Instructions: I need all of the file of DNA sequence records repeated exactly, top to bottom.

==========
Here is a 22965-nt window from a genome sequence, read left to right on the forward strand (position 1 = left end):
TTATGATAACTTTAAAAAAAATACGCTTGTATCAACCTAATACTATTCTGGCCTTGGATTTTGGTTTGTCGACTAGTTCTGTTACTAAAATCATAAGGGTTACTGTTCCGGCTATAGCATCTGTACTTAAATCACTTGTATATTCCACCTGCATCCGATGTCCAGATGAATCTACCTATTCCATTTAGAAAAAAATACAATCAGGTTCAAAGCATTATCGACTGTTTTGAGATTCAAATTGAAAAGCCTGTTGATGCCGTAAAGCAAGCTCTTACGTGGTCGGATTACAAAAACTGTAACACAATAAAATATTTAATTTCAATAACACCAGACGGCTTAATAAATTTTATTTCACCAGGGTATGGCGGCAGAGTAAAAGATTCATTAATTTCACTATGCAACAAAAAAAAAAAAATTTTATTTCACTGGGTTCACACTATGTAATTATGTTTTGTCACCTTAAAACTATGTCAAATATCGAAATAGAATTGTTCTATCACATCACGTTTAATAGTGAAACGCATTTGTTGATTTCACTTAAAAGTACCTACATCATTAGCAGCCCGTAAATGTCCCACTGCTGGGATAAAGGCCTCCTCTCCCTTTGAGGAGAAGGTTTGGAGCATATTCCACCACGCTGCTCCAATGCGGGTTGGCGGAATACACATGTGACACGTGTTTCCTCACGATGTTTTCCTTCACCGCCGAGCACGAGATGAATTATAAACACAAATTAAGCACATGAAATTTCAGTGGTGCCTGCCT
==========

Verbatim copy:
Here is a 22965-nt window from a genome sequence, read left to right on the forward strand (position 1 = left end):
TTATGATAACTTTAAAAAAAATACGCTTGTATCAACCTAATACTATTCTGGCCTTGGATTTTGGTTTGTCGACTAGTTCTGTTACTAAAATCATAAGGGTTACTGTTCCGGCTATAGCATCTGTACTTAAATCACTTGTATATTCCACCTGCATCCGATGTCCAGATGAATCTACCTATTCCATTTAGAAAAAAATACAATCAGGTTCAAAGCATTATCGACTGTTTTGAGATTCAAATTGAAAAGCCTGTTGATGCCGTAAAGCAAGCTCTTACGTGGTCGGATTACAAAAACTGTAACACAATAAAATATTTAATTTCAATAACACCAGACGGCTTAATAAATTTTATTTCACCAGGGTATGGCGGCAGAGTAAAAGATTCATTAATTTCACTATGCAACAAAAAAAAAAAAATTTTATTTCACTGGGTTCACACTATGTAATTATGTTTTGTCACCTTAAAACTATGTCAAATATCGAAATAGAATTGTTCTATCACATCACGTTTAATAGTGAAACGCATTTGTTGATTTCACTTAAAAGTACCTACATCATTAGCAGCCCGTAAATGTCCCACTGCTGGGATAAAGGCCTCCTCTCCCTTTGAGGAGAAGGTTTGGAGCATATTCCACCACGCTGCTCCAATGCGGGTTGGCGGAATACACATGTGACACGTGTTTCCTCACGATGTTTTCCTTCACCGCCGAGCACGAGATGAATTATAAACACAAATTAAGCACATGAAATTTCAGTGGTGCCTGCCT